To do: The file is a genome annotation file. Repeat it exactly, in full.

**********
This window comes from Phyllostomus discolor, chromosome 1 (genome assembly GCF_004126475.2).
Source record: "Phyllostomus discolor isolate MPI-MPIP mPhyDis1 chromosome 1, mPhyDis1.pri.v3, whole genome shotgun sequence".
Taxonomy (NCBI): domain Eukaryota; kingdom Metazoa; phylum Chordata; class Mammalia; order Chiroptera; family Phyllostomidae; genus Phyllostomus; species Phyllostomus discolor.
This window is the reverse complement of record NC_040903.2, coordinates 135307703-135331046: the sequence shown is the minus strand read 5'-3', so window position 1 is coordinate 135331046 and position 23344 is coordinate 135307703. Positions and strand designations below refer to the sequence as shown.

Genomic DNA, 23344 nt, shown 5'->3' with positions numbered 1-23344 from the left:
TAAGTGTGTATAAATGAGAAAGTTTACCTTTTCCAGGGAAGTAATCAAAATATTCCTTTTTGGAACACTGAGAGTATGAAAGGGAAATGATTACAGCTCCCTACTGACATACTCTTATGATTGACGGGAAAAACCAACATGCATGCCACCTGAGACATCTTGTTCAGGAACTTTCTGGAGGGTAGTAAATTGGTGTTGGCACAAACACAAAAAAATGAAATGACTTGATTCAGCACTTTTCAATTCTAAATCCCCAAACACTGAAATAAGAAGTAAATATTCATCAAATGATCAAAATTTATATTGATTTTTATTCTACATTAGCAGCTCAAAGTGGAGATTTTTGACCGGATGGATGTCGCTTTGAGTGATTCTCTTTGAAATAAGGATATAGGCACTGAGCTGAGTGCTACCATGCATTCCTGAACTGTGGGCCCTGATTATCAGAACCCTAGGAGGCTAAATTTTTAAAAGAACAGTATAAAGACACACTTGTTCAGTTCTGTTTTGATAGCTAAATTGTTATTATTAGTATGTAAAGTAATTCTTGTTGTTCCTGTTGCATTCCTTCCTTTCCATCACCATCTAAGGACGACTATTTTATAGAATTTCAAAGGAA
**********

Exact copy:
This window comes from Phyllostomus discolor, chromosome 1 (genome assembly GCF_004126475.2).
Source record: "Phyllostomus discolor isolate MPI-MPIP mPhyDis1 chromosome 1, mPhyDis1.pri.v3, whole genome shotgun sequence".
Taxonomy (NCBI): domain Eukaryota; kingdom Metazoa; phylum Chordata; class Mammalia; order Chiroptera; family Phyllostomidae; genus Phyllostomus; species Phyllostomus discolor.
This window is the reverse complement of record NC_040903.2, coordinates 135307703-135331046: the sequence shown is the minus strand read 5'-3', so window position 1 is coordinate 135331046 and position 23344 is coordinate 135307703. Positions and strand designations below refer to the sequence as shown.

Genomic DNA, 23344 nt, shown 5'->3' with positions numbered 1-23344 from the left:
TAAGTGTGTATAAATGAGAAAGTTTACCTTTTCCAGGGAAGTAATCAAAATATTCCTTTTTGGAACACTGAGAGTATGAAAGGGAAATGATTACAGCTCCCTACTGACATACTCTTATGATTGACGGGAAAAACCAACATGCATGCCACCTGAGACATCTTGTTCAGGAACTTTCTGGAGGGTAGTAAATTGGTGTTGGCACAAACACAAAAAAATGAAATGACTTGATTCAGCACTTTTCAATTCTAAATCCCCAAACACTGAAATAAGAAGTAAATATTCATCAAATGATCAAAATTTATATTGATTTTTATTCTACATTAGCAGCTCAAAGTGGAGATTTTTGACCGGATGGATGTCGCTTTGAGTGATTCTCTTTGAAATAAGGATATAGGCACTGAGCTGAGTGCTACCATGCATTCCTGAACTGTGGGCCCTGATTATCAGAACCCTAGGAGGCTAAATTTTTAAAAGAACAGTATAAAGACACACTTGTTCAGTTCTGTTTTGATAGCTAAATTGTTATTATTAGTATGTAAAGTAATTCTTGTTGTTCCTGTTGCATTCCTTCCTTTCCATCACCATCTAAGGACGACTATTTTATAGAATTTCAAAGGAA